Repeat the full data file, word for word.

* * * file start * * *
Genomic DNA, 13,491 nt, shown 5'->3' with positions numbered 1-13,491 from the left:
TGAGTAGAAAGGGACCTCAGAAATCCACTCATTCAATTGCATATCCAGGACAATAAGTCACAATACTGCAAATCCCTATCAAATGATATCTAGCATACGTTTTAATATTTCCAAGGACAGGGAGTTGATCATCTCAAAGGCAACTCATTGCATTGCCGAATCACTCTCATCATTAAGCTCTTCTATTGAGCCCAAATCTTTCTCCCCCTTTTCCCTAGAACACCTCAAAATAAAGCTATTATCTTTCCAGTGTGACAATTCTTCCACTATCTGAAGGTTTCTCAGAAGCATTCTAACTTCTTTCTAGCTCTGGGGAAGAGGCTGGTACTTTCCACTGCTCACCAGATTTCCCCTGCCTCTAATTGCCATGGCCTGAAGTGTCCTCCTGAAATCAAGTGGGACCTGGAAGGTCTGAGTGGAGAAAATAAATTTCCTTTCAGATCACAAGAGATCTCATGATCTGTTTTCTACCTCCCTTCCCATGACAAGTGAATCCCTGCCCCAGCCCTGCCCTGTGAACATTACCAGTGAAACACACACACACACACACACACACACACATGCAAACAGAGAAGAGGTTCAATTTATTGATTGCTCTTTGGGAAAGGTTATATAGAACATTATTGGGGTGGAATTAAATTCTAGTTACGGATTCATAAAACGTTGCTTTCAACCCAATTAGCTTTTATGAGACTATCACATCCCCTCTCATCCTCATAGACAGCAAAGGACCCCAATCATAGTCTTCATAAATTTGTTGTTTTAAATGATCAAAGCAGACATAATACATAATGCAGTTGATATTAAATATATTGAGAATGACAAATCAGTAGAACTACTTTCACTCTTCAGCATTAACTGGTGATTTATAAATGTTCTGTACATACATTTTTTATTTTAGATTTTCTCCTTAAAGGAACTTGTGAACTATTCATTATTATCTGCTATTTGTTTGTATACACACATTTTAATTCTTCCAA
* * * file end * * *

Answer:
Genomic DNA, 13,491 nt, shown 5'->3' with positions numbered 1-13,491 from the left:
TGAGTAGAAAGGGACCTCAGAAATCCACTCATTCAATTGCATATCCAGGACAATAAGTCACAATACTGCAAATCCCTATCAAATGATATCTAGCATACGTTTTAATATTTCCAAGGACAGGGAGTTGATCATCTCAAAGGCAACTCATTGCATTGCCGAATCACTCTCATCATTAAGCTCTTCTATTGAGCCCAAATCTTTCTCCCCCTTTTCCCTAGAACACCTCAAAATAAAGCTATTATCTTTCCAGTGTGACAATTCTTCCACTATCTGAAGGTTTCTCAGAAGCATTCTAACTTCTTTCTAGCTCTGGGGAAGAGGCTGGTACTTTCCACTGCTCACCAGATTTCCCCTGCCTCTAATTGCCATGGCCTGAAGTGTCCTCCTGAAATCAAGTGGGACCTGGAAGGTCTGAGTGGAGAAAATAAATTTCCTTTCAGATCACAAGAGATCTCATGATCTGTTTTCTACCTCCCTTCCCATGACAAGTGAATCCCTGCCCCAGCCCTGCCCTGTGAACATTACCAGTGAAACACACACACACACACACACACACACACATGCAAACAGAGAAGAGGTTCAATTTATTGATTGCTCTTTGGGAAAGGTTATATAGAACATTATTGGGGTGGAATTAAATTCTAGTTACGGATTCATAAAACGTTGCTTTCAACCCAATTAGCTTTTATGAGACTATCACATCCCCTCTCATCCTCATAGACAGCAAAGGACCCCAATCATAGTCTTCATAAATTTGTTGTTTTAAATGATCAAAGCAGACATAATACATAATGCAGTTGATATTAAATATATTGAGAATGACAAATCAGTAGAACTACTTTCACTCTTCAGCATTAACTGGTGATTTATAAATGTTCTGTACATACATTTTTTATTTTAGATTTTCTCCTTAAAGGAACTTGTGAACTATTCATTATTATCTGCTATTTGTTTGTATACACACATTTTAATTCTTCCAA